- Violin Concerto in G major, H. 7a/4
- Violin Concerto in A major ("Melker Konzert"), H. 7a/3
- Violin Concerto No. 1 in C major, H. 7a/1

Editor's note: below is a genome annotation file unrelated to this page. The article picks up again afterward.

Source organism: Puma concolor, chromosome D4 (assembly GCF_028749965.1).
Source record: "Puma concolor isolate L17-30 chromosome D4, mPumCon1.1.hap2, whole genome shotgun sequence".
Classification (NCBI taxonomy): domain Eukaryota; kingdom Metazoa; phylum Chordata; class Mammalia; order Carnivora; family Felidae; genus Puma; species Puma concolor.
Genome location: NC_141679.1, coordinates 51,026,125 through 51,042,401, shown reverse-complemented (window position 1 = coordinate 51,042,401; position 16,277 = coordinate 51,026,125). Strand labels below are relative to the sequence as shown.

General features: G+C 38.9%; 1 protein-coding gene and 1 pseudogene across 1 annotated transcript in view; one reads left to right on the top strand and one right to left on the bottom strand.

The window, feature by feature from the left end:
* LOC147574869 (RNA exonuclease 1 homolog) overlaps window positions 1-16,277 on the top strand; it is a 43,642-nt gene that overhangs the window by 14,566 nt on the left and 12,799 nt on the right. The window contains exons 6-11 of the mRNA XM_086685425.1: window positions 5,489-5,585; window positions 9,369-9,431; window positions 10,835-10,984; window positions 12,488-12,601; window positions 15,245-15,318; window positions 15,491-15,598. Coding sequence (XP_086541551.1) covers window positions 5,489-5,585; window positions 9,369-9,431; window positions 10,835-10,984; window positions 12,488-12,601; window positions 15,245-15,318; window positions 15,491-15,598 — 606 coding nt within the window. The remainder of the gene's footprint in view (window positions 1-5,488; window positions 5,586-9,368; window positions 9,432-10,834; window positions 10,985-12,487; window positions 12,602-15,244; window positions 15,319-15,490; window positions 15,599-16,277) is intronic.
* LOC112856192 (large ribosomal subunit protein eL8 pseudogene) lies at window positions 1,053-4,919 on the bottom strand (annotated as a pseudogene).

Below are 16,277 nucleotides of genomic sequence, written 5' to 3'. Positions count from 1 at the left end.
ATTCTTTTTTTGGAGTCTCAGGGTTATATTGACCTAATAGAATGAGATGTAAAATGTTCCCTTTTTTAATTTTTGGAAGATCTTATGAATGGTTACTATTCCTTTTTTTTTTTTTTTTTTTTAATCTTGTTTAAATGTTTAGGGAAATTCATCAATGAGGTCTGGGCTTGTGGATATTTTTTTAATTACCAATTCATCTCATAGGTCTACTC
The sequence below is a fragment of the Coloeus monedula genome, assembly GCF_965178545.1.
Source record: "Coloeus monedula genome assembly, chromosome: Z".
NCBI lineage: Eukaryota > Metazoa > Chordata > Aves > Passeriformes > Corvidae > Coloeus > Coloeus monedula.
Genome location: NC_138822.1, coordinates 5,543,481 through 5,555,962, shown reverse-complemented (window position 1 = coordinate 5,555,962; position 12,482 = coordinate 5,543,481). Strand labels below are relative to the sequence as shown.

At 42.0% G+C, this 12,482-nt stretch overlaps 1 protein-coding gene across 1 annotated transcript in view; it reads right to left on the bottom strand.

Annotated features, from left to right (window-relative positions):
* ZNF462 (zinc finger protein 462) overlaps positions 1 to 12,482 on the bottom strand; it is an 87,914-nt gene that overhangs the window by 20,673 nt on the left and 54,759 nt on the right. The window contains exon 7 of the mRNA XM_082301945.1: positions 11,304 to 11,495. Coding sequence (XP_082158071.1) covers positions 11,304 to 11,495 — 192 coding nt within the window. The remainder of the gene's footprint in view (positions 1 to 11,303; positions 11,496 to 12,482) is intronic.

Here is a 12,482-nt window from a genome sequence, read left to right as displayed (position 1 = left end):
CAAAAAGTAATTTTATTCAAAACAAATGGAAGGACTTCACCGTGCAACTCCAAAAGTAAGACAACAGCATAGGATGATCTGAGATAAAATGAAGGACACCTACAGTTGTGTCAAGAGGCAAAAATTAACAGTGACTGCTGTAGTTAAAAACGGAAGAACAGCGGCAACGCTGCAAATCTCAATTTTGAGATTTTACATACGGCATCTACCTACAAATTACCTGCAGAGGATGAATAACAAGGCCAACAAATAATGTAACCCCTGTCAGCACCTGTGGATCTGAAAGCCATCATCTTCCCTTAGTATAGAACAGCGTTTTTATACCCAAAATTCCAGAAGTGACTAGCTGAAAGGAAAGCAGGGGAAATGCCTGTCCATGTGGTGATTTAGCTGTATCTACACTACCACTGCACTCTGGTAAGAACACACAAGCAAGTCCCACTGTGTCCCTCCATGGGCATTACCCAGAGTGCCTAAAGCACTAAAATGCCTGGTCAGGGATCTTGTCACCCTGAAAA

Haydn's three surviving violin concertos (a fourth is lost but might still resurface) were probably composed between 1765 and 1770. The music from this portion of Haydn's career has lately been subjected to a major re-evalution that's all to the good, rescuing many works from the limbo of halfhearted performances. It's especially helpful in the case of these concertos, which were composed for Haydn's lead virtuoso at Esterháza, Luigi Tomasini (one of the manuscripts even bears the note "fatto per il Luigi," "done for Luigi"). Haydn was not a skilled violinist himself, and the works are not virtuosically conceived. But he likely had input from Tomasini, and the sizable "Violin Concerto in A major, Hob. 7a/3," especially benefits from the gutsy approach adopted here by Finland's Virtuosi di Kuhmo and violinist Elina Vähälä, whose playful flair makes an attractive contrast with the rather hard-edged orchestral playing (made even harder-edged by church sound whose lack of naturalness can't be disguised by the high-tech super audio multichannel recording). Vähälä, who is nothing if not photogenic, is a fine Haydn interpreter with a strong sense of the composer's humor. Sample her confident playing in the finale of the "Violin Concerto in G major, Hob. 7a/4," where the violin extracts a jolly line from the orchestra's mock-weighty quasi-fugal texture at the beginning. The booklet notes, in English and Finnish, are informative despite a few gaffes -- "empfindsam" is a misleading word for these works, which are sunny and bear no traces of the gloomy, dramatic music of C.P.E. Bach. On balance a strong outing that makes one eager to hear more of what will emerge as Finland's cadre of vigorous young performers take up more music of the Classical era.